Iraq has deported 5,700 Iranians over the past few days and plans to expel as many as 20,000 in all within "one or two weeks," a member of the ruling Revolutionary Command Council said today.

Council member Naim Hadded said in an interview at the ruling Baath Party's headquarters here that "we have deported Iranians of Persian descent . . . who do not have Iraqi nationality."

But observers suggested that in some cases, Iraqi citizens whose grandparents were Iranian nationals may have been deported as well.

The expulsions follow report of a series of border skirmishes between Iran and Iraq and a rising level of denunciation and conflicting charges. Iran, for example, claimed today that Iraq already had expelled more than 25,000 Iranians.

This current clash between the two countries, whose thousands of years of common history are marked with more bad blood than good neighborliness, began April 1 with what Iraq claims was an Iranian assassination attempt on Deputy Premier Tariq Aziz. Four days later, there was a grenade attack during a funeral procession for the first attempt's victims.

Eyewitnesses report seeing as many as 500 Iranians confined in a single bus depot in Baghdad that is being used as one of many gathering points before they were trucked to a central collecting area and transported to the Iranian border.

Even toothless old men or babes in arms were allowed only what they or their families could carry in a blanket,according to the eyewitnesses.

Iraq's authoritarian regime has deported Iranians in the past. It forced 60,000 to leave the country in late 1974, only months before the two countries, under U.N. mediation, reached an agreement ending Iranian aid to a crippling Iraqi Kurdish rebellion.

At that time it was shah Mohammad Reza Pahlavi at the height of his powers who dictated terms to an exhausted Iraqi regime.

Then, as Haddad said today, "we signed in very different circumstances."

Today Haddad warned the Iranian armed forces that "we will give them a lesson they will never forget" if serious fighting breaks out.He also ran through a list of now-familiar demands on a weakened revolutionary Iran.

Iraq is demanding Iran to give up three "Arab islands" near the strategic Strait of Hormuz that the deposed shah seized in 1971. The islands were taken from the United Arab Emirates and Iraq says they should be returned to Arab control.

Similarly, Iraq wants to declare all the Shatt-al-Arab estuary -- which leads to the Persian Gulf -- a purely Iraqi waterway, as was the case before the 1975 settlement in which Iraq gave half of it to Iran.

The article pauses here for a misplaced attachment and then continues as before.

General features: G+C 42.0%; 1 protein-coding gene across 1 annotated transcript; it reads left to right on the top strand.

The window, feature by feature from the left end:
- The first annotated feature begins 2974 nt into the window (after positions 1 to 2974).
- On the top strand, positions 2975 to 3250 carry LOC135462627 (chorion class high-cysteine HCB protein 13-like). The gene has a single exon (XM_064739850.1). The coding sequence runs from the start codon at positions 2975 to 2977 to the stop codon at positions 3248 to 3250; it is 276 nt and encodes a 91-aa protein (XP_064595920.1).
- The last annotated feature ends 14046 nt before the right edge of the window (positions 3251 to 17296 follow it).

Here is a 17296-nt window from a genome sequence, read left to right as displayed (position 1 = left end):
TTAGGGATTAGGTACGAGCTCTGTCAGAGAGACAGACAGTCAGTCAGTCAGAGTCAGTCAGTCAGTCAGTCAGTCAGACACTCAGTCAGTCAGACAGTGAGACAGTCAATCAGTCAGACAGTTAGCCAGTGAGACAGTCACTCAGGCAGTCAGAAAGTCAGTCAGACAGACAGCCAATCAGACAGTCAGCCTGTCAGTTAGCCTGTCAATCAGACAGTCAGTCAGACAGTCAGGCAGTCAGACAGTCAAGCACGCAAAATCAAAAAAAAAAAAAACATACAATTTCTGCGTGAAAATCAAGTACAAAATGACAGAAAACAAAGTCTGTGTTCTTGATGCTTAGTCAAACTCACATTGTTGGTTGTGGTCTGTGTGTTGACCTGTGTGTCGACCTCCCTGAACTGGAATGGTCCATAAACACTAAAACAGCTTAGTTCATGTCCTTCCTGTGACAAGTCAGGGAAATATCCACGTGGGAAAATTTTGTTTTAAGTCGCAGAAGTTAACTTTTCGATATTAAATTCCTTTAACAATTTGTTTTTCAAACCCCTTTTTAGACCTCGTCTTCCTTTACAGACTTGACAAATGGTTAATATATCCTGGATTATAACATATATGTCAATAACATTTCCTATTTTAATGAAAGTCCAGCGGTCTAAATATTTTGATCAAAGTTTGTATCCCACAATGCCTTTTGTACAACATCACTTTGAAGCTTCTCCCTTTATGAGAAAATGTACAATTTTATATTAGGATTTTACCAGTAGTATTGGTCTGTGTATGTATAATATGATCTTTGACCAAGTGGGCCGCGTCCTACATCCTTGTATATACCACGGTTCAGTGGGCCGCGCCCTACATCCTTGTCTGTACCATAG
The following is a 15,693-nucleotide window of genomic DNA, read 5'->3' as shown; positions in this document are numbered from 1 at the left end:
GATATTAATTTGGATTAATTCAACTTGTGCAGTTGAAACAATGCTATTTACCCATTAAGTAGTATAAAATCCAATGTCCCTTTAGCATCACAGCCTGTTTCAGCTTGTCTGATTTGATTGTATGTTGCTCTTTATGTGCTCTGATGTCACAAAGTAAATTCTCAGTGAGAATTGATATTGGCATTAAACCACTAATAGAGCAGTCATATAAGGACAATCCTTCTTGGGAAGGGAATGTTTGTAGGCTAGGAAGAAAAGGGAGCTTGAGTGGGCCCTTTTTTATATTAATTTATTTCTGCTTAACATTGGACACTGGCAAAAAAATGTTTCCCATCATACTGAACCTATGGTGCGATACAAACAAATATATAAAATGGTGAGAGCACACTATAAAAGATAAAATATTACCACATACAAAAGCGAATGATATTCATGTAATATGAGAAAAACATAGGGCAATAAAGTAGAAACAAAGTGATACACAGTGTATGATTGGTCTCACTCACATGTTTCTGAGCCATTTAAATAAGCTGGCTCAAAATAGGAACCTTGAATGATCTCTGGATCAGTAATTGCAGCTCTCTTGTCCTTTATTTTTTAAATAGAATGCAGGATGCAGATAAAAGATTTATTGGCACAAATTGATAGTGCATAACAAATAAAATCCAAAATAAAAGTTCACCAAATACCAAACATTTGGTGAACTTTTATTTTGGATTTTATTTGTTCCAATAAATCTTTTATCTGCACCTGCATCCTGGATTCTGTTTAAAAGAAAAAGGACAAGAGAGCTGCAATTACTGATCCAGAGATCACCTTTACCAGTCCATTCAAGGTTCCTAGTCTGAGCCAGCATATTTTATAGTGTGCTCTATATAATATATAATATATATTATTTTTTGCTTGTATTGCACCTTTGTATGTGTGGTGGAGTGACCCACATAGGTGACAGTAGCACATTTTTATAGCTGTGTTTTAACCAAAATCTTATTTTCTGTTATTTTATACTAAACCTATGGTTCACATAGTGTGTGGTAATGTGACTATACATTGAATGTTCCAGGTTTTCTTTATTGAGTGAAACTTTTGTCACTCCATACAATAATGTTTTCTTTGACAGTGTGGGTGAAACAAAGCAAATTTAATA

Haddad's tone was disparaging. "Expansionist Persian imperialists and fascists," he said, were refusing to allow the various Iranian national minorities -- including the Baluchis in southeastern Iran, the Turkomans in the northeast, and the Kurds in the west -- to enjoy their national rights.

Formost of these minorities, he made clear, were the Arab inhabitants of the oil-rich Iranian province of Khuzestan, which he kept referring to as Arabestan, the name Iraqi officials used before Baghdad formally dropped its claims to the area as part of the 1975 settlement.

He predicted that Iran "will be shattered" after Ayatollah Ruhollah Khomeini dies -- and perhaps even before -- because of what he saw as a misguided policy toward the national minorities that would lead to their "indenpendence," although they are now demanding only autonomy.

Iraq was providing "all forms" of aid -- presumably including money, arms and ammunition -- to these minorities, but only to help them in their efforts to achieve autonomy, he said.

He insisted Iraq wanted "coexistence based on mutual respect for sovereignty and noninterference in each other's affairs," but indicated that he thought shortsighted Iranian policies would make the minorities demand independence.

Haddad denied that an independent Kurdestan in Iran would provide a potentially dangerous precedent for Iraq's own Kurds. They have fought a series of losing wars against Baghdad and now live in very limited autonomy.

Apparently bent on exuding confidence, Haddad consistently turned aside questions about whether Iraq had followed Iran in putting its own forces on a special alert at the border in recent days.

Iranian news media offered a wealth of purported detail -- artillery exchanges, Iraq helicopter gunship forays into Iran, fixed-wing aircraft on war missions.

But Haddad dismissed these, noting that "the Iranian Army is not even able to control the events inside Iran" and added that "the Iranians do not derserve a special alert."

He conceded that "continuous clashes" had been going on along the border, but suggested that this had become a nearly everyday occurrence in past months. b

Al Thawra, the official Baath daily, dismissed Tehran's claims of border fighting as a "distraction," designed to divet "the attention of the Iranian people from their basic demands" over unemployment, political unrest among national minorities, and shortages of goods.